Soldiers and Houthi fighters inspect the damage from airstrikes on the airport of Yemen's northwestern city of Saada, a Houthi stronghold near the Saudi border, Monday, March 30, 2015. Reuters/Naiyf Rahma

Airstrikes hit a United Nations refugee camp in northwest Yemen on Monday, killing at least 45 people. The death toll is likely to rise as dozens more are wounded, many of whom are in critical condition, according to human rights organizations.

The Houthi rebels being targeted by the Saudi Arabia-led coalition, which is bombing Houthi strongholds in Yemen, accused it of carrying out the attack. The attack was confirmed by an International Organization for Migration spokesman, by Doctors without Borders and by the U.N. High Commissioner for Refugees, but it was not immediately clear who was responsible.

"There is confirmation that the camp has been hit. ... We know there are dead and wounded," the U.N. Office for the Coordination of Humanitarian Affairs told Agence France-Presse.

Thousands of internally displaced people live in the refugee camps in al-Mazrak, a city in Hajja province. The camp cluster is located just miles from Yemen’s border with Saudi Arabia. The Associated Press reported that the camp had been cleared out and was now occupied by the Houthis.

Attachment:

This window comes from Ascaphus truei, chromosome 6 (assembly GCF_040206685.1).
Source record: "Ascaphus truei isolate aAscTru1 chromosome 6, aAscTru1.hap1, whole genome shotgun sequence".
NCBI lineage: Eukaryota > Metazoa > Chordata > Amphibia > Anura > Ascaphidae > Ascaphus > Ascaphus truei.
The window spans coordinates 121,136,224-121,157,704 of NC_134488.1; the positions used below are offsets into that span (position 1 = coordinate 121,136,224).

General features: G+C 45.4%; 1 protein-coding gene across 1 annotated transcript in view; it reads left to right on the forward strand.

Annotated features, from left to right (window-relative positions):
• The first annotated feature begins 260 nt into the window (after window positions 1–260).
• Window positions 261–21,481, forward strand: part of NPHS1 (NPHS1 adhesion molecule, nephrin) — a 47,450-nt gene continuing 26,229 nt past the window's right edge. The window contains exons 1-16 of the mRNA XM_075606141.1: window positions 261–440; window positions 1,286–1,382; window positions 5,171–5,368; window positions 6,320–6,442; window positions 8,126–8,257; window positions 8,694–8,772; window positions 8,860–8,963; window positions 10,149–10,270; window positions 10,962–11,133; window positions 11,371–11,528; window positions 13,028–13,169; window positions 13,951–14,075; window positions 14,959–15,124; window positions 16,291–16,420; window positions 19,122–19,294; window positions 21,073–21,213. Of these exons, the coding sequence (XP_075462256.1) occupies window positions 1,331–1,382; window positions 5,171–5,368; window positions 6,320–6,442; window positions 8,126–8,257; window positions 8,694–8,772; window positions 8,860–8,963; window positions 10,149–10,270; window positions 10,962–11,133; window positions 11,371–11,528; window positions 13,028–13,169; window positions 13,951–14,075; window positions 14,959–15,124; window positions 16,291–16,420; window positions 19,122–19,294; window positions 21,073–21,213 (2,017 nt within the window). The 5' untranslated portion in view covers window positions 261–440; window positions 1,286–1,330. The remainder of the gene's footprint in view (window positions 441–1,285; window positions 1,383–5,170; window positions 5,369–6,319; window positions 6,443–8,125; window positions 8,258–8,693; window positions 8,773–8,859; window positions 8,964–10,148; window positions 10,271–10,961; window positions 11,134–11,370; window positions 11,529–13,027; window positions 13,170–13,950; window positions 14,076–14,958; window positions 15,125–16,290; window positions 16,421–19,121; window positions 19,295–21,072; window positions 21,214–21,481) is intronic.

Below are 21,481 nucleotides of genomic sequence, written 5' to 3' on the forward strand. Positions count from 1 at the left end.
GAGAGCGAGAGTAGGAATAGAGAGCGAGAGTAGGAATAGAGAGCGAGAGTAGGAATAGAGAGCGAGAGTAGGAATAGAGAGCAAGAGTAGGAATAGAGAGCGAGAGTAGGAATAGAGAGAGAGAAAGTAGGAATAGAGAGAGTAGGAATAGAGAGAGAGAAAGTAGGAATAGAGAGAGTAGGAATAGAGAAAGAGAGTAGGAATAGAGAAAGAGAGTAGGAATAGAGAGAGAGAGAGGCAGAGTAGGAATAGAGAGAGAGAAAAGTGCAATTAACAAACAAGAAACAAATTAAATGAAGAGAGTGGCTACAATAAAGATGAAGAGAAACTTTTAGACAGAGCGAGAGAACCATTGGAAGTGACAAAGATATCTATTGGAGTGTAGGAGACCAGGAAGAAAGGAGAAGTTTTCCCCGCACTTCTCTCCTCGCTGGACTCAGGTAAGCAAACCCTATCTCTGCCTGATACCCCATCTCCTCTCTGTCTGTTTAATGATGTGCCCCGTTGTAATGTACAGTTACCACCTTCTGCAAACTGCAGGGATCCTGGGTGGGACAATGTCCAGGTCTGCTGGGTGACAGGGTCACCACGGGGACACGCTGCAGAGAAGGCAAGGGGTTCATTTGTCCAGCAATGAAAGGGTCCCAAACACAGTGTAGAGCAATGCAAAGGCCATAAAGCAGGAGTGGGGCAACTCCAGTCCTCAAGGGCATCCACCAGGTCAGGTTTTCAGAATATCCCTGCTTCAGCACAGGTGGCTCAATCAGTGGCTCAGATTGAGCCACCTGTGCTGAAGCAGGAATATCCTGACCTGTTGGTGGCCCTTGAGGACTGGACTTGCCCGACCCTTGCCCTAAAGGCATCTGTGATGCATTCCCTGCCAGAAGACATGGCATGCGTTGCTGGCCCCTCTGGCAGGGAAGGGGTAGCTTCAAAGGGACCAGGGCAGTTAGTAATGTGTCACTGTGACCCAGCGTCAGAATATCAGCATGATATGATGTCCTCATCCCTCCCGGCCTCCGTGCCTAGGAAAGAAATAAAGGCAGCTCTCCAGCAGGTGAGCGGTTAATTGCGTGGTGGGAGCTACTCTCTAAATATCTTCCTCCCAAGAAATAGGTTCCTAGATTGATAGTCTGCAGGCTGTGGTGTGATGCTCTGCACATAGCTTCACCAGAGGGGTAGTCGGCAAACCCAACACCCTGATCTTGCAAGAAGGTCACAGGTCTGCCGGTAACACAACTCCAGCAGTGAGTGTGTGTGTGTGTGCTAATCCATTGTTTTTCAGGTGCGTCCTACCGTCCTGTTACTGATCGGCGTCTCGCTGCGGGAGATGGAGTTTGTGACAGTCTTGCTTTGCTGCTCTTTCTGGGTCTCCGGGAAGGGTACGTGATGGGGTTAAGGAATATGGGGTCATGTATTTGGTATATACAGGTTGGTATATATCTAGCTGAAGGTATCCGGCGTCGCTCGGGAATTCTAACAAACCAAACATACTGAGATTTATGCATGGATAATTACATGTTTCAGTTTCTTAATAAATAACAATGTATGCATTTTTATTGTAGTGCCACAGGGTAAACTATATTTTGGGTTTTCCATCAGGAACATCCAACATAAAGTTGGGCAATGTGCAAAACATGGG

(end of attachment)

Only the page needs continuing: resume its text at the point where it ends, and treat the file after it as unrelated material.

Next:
IOM spokesman Joel Millman told Reuters it was still unclear how many of the victims were civilians.

At least 750 people have been displaced in the five days since Saudi Arabia launched what it calls Operation Decisive Storm targeting the Shiite Houthi rebel group. The Saudis are leading a coalition of at least 10 countries who are either conducting or assisting with airstrikes, in support of Yemen’s elected Sunni-led government.

The Houthis, widely believed to be backed by Iran, seized Yemen’s capital Sanaa last year and forced Saudi-backed President Abd Rabbu Mansour Hadi to step down last month. Hadi fled the country through Saudi Arabia last week, just hours before the first airstrikes hit Houthi strongholds.

So far, the campaign has only included aerial bombardments, but coalition members have not ruled out ground and naval forces. When the operation began last week, Saudi Arabia had reportedly mobilized 150,000 troops on the border. On Monday, Pakistan said it would also send ground troops to support the anti-Houthi coalition.

At least 86 people have died since the airstrikes began five days ago and hundreds have been wounded, according to the AP. The Houthis have arrested roughly 140 foreigners in the country suspected of working with Saudi Arabia and providing the coalition with intelligence for targeting airstrikes.